However, like many of the other dinosaurs that have been depicted in movies, the Jurassic Park Dilophosaurus was highly inaccurate. 

Although a ferocious dinosaur, Dilophosaurus didn’t spit venom at prey, and it also didn’t have an expandable neck frill as the movie suggested. 

The film producer also scaled down the Dilophosaurus’ size. 

In real life, it was a 20-foot-long dinosaur about the same size as a brown bear. 

Dilophosaurus was one of the largest land animals of Jurassic North America. 

It lived at a time when large predatory dinosaurs were just starting to emerge and was one of the biggest ones around for several million years. 

14. Deltadromeus

Deltadromeus 3D render
Deltadromeus 3D render – CoreyFord via Istock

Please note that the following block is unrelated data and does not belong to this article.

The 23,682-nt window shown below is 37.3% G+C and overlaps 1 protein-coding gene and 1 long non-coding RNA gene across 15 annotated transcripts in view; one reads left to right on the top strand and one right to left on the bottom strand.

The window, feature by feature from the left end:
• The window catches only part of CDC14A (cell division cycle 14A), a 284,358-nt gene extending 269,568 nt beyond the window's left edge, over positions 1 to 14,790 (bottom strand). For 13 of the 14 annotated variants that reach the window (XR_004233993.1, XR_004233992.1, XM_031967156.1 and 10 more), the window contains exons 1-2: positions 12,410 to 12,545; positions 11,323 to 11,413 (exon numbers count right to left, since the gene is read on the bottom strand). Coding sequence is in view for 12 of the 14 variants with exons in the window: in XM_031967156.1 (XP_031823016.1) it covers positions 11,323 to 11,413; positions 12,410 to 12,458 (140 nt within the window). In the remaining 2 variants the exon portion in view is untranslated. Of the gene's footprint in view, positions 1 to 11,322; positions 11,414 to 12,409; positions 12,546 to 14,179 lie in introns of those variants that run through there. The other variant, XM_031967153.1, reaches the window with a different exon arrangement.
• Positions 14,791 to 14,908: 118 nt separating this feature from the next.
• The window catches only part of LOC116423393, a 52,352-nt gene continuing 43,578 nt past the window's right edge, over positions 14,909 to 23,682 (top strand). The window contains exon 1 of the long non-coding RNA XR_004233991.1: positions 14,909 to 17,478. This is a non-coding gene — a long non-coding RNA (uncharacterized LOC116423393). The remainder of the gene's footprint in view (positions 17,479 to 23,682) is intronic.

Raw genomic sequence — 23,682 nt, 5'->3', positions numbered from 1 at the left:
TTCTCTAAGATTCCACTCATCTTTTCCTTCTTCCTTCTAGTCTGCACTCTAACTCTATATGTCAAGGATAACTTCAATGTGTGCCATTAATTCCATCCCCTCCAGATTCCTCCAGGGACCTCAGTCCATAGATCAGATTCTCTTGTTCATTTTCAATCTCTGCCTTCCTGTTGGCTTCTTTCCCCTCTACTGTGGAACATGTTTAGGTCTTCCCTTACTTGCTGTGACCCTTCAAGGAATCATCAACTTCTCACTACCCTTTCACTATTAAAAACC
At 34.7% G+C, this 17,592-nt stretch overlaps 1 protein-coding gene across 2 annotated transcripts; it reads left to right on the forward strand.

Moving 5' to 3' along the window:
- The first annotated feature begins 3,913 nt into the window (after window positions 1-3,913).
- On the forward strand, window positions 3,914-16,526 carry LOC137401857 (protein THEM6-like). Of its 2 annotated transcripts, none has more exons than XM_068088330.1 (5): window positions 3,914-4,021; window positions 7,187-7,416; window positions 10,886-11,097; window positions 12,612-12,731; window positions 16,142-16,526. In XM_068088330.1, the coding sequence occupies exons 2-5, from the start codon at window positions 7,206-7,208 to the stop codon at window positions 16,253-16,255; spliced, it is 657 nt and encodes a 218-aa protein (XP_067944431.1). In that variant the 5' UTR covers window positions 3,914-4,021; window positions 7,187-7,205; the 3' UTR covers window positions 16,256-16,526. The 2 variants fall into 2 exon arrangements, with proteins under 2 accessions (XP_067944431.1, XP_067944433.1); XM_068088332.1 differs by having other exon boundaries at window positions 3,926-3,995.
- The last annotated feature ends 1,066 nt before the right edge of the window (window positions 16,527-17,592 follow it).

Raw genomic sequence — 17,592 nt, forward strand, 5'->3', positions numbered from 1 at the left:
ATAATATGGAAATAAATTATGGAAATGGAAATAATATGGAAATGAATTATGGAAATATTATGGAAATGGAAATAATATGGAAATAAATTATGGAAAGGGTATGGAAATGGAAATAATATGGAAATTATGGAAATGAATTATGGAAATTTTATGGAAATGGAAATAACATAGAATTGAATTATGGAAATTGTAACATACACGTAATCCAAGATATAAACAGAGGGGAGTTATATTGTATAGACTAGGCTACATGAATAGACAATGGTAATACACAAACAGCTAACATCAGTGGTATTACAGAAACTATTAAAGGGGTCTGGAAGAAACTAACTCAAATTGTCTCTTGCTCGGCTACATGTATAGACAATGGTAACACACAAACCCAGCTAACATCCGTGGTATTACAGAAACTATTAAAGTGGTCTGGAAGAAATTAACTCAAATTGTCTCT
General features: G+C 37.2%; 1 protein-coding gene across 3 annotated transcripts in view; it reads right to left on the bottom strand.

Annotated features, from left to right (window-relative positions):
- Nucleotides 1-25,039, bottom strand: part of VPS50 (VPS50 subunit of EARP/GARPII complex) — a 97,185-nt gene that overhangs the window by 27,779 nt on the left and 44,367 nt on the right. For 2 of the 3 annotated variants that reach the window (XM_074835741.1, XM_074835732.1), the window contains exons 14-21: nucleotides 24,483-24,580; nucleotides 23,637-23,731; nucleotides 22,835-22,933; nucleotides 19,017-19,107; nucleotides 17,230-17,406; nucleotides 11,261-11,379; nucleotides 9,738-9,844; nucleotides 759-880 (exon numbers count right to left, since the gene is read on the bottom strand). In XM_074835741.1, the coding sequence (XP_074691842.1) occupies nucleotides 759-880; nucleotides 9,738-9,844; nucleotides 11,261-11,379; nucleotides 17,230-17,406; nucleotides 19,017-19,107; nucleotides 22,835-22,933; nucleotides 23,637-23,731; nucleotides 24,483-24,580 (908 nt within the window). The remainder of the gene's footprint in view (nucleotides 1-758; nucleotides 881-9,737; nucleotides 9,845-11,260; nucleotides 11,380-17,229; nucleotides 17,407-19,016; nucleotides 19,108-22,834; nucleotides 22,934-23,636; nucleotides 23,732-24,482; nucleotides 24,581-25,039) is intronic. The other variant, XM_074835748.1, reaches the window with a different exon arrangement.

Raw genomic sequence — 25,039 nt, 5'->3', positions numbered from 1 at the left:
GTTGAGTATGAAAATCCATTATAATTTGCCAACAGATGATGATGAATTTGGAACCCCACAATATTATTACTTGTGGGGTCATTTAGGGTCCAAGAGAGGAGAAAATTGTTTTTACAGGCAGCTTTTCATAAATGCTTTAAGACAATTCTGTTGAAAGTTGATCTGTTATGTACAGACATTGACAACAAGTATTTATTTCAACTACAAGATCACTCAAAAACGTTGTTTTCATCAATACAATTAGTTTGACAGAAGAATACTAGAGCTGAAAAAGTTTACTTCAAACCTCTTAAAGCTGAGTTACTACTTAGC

Name MeaningDelta runner
EraMesozoic – Late Cretaceous
ClassificationDinosauria, Saurischia, Theropoda
Height2.4 meters (8 feet)
Length8–10 meters (26–33 feet)
Weight1–2 tons (2,200–4,400 lbs) 
LocationMorocco (North Africa)

Deltadromeus was a medium-sized dinosaur that lived in North Africa from the Middle to Late Cretaceous Period. 

It lived alongside large Cretaceous dinosaurs such as the Spinosaurus and Carcharodontosaurus

Although significantly smaller than these giant carnivores, the unusually slender hind limbs of this dinosaur suggest that it was built for speed. 

This was unusual for a 30-foot-long dinosaur that may have weighed as much as four tons. 

Being such a swift runner would have favored this dinosaur in going after smaller, agile prey that the other large carnivores in its habitat could not target.